Project sites that are in or joining one of the Minnesota’s remediation programs, such as the Minnesota Pollution Control Agency’s (MPCA) Brownfields program or Superfund program, may find themselves subject to more sampling and investigation as a result of the MPCA’s PFAS Monitoring Plan.

The new PFAS Monitoring Plan, released on March 22, 2022, outlines Minnesota’s plans to monitor for per- and polyfluoroalkyl substances, or PFAS, under a variety of programs run by MPCA, including the state’s remediation programs. The MPCA program staff will be evaluating the need for PFAS sampling at new and active sites. The primary factors for the evaluation:

  • Historical and current site usage
    The MPCA will review a site’s current and historical usages to determine if it included processes that may have or currently involve the use of PFAS. Historical site activities such as electroplating, petroleum refining, application of nonstick and/or waterproof coatings, and commercial printing, will raise questions about past PFAS use and releases to the environment.
  • Proximity to PFAS impacts
    Sites will be evaluated that are near locations with known PFAS detections or potential release sites, such as places where fire training occurred or dumps/landfills.

The MPCA will require responsible parties in the Superfund program to sample for PFAS based on the evaluation factors above. Non-responsible parties in voluntary remediation programs may also be required to sample for PFAS depending on the site and regulatory assurances requested. The sampling results are to be compared to existing health-based guidance or Minnesota Department of Health health risk limits values for appropriate media. The MPCA intends to address potential remedial action of PFAS exceedances under the existing Minnesota Environmental Response and Liability Act, and the issuance of liability letters and/or closure will be dependent upon the performance of the remedial strategies.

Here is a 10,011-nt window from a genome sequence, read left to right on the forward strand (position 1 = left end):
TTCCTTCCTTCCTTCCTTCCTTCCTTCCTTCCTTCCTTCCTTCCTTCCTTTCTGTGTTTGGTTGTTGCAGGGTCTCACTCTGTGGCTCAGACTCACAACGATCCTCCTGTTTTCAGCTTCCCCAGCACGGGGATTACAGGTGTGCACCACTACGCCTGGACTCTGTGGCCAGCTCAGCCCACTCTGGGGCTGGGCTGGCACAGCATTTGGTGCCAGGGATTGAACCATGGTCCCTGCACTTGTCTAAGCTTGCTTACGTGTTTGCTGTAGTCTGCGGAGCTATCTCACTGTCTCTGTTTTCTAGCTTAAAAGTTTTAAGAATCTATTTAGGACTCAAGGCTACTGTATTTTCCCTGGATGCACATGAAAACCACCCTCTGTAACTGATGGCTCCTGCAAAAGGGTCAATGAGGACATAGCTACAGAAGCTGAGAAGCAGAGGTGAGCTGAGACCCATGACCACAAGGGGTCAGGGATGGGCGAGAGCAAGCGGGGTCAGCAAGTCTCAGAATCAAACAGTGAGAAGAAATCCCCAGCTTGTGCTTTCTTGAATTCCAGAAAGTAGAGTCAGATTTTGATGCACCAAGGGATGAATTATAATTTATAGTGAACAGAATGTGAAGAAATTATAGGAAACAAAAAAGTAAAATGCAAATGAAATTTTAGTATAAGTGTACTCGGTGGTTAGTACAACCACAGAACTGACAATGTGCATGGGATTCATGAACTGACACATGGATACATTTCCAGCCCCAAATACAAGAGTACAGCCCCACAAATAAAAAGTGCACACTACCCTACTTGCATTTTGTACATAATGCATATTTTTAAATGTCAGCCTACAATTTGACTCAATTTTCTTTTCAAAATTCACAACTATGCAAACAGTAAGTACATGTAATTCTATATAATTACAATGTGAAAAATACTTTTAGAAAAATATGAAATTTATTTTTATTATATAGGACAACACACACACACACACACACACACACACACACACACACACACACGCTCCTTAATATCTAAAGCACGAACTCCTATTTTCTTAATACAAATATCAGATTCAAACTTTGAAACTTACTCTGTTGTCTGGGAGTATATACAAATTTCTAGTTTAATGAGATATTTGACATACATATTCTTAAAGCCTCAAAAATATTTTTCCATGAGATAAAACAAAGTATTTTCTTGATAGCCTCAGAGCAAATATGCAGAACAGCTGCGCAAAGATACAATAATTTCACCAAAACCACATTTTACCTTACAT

At this time, the MPCA has not incorporated PFAS into its existing guidance documents; however, the agency is in the process of developing more detailed PFAS-specific guidance. The MPCA expects to have the guidance documentation available in 2023. The results of the initial PFAS monitoring will also be used to inform the development of those documents.

The MPCA intends to begin implementing these additional PFAS sampling requirements for sites entering the MPCA’s remediation programs, as well as at existing sites. Existing sites under the Superfund program will be required to assess PFAS as part of the five-year review process.


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This post is the third in a series looking at each of the monitoring programs outlined in the new PFAS Monitoring Plan released by the MPCA. For insight into the overall plan and what facilities the MPCA identified initially as affected, see the other posts in the series: 

Catherine Stott, PE, PG, is an associate environmental engineer at Burns & McDonnell with over 20 years of experience as an engineer, hydrogeologist and project manager. She specializes in environmental investigation and remediation, litigation support, and estimating future environmental costs.